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And where is that band who so vauntingly swore
That the havoc of war and the battle's confusion A home and a country should leave us no more? Their blood has washed out their foul footsteps' pol
lution. 5 No refuge could save the hireling and slave From the terror of flight, or the gloom of the grave; And the star-spangled banner in triumph doth wave O'er the land of the free, and the home of the brave.
Oh, thus be it ever, when freemen shall stand
Between their loved homes and the war's desolation ! Blest with vict'ry and peace, may the heaven-rescued
land Praise the Pow'r that hath made and preserved us a
nation. Then conquer we must, when our cause it is just,
And this be our motto “In God is our trust": 15 And the star-spangled banner in triumph shall wave
O'er the land of the free, and the home of the brave.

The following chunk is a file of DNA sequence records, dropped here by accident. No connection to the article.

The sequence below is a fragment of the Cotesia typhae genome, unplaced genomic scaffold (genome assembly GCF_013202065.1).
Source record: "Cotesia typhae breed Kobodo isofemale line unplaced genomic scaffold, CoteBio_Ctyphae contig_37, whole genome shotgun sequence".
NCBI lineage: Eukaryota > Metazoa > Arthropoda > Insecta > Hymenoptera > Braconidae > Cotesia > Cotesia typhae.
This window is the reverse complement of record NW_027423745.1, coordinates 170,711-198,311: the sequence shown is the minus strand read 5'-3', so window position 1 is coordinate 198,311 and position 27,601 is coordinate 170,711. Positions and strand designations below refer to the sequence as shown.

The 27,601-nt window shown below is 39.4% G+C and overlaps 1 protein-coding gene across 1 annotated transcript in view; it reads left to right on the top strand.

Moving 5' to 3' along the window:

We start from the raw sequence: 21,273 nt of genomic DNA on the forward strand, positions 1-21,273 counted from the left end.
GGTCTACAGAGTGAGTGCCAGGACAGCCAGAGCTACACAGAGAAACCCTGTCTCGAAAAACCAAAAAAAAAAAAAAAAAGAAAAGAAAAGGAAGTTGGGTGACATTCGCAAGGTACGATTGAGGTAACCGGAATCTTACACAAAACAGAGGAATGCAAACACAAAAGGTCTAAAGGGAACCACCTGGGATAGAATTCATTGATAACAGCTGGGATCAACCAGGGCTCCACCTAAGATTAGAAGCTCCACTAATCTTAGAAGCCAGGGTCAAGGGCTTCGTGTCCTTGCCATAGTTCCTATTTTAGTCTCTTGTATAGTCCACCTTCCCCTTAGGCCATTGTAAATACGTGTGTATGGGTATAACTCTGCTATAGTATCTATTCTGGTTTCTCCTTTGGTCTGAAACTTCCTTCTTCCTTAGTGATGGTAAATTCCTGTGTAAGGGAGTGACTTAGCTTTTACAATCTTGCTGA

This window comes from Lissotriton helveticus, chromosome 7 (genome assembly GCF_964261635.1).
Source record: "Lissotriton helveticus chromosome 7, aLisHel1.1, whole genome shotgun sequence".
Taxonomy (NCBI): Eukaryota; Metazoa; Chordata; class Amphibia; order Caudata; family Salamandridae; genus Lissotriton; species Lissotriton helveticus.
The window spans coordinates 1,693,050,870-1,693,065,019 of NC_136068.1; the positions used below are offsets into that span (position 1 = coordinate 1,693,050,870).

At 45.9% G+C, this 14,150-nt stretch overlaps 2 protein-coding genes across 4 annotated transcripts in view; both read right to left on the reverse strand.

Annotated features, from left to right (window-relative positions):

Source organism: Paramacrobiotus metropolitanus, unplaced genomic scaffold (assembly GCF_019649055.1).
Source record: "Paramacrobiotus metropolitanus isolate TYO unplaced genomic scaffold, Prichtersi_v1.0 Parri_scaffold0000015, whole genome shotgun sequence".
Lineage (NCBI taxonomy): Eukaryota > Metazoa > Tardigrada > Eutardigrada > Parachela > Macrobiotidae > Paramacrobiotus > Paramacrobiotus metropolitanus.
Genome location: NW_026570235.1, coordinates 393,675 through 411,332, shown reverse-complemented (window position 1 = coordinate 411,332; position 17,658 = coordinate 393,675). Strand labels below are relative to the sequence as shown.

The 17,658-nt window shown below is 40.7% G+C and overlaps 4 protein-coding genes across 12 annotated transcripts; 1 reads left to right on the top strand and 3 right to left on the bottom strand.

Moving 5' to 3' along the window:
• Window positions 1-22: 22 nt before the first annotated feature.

THE AMERICAN FLAG (1819)
BY JOSEPH RODMAN DRAKE °
She called her eagle-bearer down,
The harbingers of victory!
Flag of the seas! On ocean wave
Flag of the free heart's hope and home!
By angel hands to valor given;
And all thy hues were born in heaven.
That saw thy bannered blaze unfurled,
The guard and glory of the world.
Where breathes the foe but falls before us,
And Freedom's banner streaming o'er us?
Of thee I sing;
Let freedom ring.
By RALPH WALDO EMERSON ° By the rude bridge that arched the flood,
Their flag to April's breeze unfurled, Here once the embattled farmers stood,
And fired the shot heard round the world.
The foe long since in silence slept;
Alike the conqueror silent sleeps;
And Time the ruined bridge has swept
Down the dark stream which seaward creeps.
On this green bank, by this soft stream,
We set to-day a votive stone;
When, like our sires, our sons are gone.
To die, and leave their children free,
The shaft we raise to them and thee.
THE BATTLE-FIELD .(1837)
BY WILLIAM CULLEN BRYANT°
ONCE this soft turf, this rivulet's sands,
Were trampled by a hurrying crowd,
Encountered in the battle-cloud.
Ah! never shall the land forget
How gushed the life-blood of her brave
Upon the soil they fought to save.
Alone the chirp of flitting bird,
And bell of wandering kine are heard.
The black-mouthed gun and staggering wain;
Oh, be it never heard again!